Imagination sluggish today? Here’s a quick writing prompt from Writers’ BLOCKbusters which should get you writing good stuff quickly. And you don’t have to leave the house to do it!Go to your wardrobe and pull out a jumper at random. Smell it, stroke the fabric, examine the weave, its seams. Put it on. Think about how it makes you feel. While you are wearing it, write 30 words. Now write a paragraph of action about something you do while wearing this jumper. Or, if you have an existing character, write a paragraph of action they do while wearing it. Use these two paragraphs as the basis for a longer exercise about your character. © ‘Writers’ BLOCKbusters’ by Sandra Danby Want more inspiration? Try these other writing prompts:- Were the Berries Edible? Wordstorm: Bronze Beware Danger from High Tides Beyond  What are ‘Writers’ BLOCKbusters’? I want to help you put words on the page. Those words won’t necessarily be the first line of your novel, or indeed anything to do with your novel, but they will be words to fill that intimidating blank space. And it couldn’t be quicker. Writers’ BLOCKbusters is a collection of three ebooks of writing prompts. Why are they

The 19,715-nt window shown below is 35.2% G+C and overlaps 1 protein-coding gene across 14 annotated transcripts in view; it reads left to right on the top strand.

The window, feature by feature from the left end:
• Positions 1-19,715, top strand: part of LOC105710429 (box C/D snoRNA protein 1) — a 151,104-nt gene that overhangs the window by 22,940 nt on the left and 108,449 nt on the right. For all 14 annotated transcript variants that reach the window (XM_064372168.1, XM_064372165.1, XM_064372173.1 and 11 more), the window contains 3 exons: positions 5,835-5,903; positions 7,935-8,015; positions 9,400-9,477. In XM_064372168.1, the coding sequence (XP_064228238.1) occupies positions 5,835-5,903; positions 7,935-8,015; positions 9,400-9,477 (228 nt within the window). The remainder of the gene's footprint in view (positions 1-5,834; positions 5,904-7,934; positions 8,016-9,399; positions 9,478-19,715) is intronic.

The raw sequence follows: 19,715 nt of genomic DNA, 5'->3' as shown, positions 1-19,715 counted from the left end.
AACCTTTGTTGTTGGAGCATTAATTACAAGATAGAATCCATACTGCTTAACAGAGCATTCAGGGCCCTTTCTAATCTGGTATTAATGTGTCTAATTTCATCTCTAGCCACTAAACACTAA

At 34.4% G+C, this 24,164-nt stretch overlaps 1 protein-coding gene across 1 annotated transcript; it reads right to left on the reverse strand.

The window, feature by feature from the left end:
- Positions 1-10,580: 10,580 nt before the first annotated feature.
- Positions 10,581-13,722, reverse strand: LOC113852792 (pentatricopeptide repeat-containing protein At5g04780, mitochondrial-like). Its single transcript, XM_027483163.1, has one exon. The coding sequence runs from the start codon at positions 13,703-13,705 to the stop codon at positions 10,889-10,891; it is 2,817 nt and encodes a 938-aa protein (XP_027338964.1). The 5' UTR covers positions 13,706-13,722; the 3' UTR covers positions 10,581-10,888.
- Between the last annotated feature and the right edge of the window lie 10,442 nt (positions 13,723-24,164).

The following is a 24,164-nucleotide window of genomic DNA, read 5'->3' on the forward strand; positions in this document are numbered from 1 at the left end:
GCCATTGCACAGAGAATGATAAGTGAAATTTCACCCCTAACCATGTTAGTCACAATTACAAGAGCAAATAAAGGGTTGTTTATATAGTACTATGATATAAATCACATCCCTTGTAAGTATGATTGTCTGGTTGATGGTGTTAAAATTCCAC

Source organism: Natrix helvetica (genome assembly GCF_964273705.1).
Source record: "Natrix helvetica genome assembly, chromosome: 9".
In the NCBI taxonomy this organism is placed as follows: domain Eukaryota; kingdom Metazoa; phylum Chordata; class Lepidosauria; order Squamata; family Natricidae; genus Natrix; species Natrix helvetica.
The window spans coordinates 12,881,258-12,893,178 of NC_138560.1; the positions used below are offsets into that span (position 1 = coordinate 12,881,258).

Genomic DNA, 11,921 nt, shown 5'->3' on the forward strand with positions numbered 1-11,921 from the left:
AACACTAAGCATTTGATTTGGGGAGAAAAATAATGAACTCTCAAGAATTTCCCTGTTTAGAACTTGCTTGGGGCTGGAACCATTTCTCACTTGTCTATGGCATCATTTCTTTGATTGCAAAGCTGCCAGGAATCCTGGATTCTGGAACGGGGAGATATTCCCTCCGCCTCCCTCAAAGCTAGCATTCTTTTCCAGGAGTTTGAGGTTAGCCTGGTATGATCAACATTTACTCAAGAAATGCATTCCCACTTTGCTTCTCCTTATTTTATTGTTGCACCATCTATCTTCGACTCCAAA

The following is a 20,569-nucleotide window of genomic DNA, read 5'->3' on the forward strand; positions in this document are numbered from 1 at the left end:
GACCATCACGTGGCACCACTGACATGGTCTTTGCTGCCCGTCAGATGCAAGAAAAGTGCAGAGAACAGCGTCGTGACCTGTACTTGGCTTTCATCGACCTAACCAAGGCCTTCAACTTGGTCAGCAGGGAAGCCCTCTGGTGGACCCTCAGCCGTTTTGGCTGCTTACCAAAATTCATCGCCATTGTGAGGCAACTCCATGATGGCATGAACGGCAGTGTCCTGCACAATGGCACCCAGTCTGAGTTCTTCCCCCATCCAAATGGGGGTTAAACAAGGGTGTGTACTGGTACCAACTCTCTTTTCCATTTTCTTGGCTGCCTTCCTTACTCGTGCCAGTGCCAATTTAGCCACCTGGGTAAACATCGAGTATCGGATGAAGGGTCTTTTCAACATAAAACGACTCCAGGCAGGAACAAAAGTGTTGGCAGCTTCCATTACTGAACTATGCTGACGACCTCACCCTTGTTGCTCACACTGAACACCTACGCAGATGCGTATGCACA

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Categories: On Writing, Writers' BLOCKbusters and Writing exercises.

IGNORING GRAVITY #45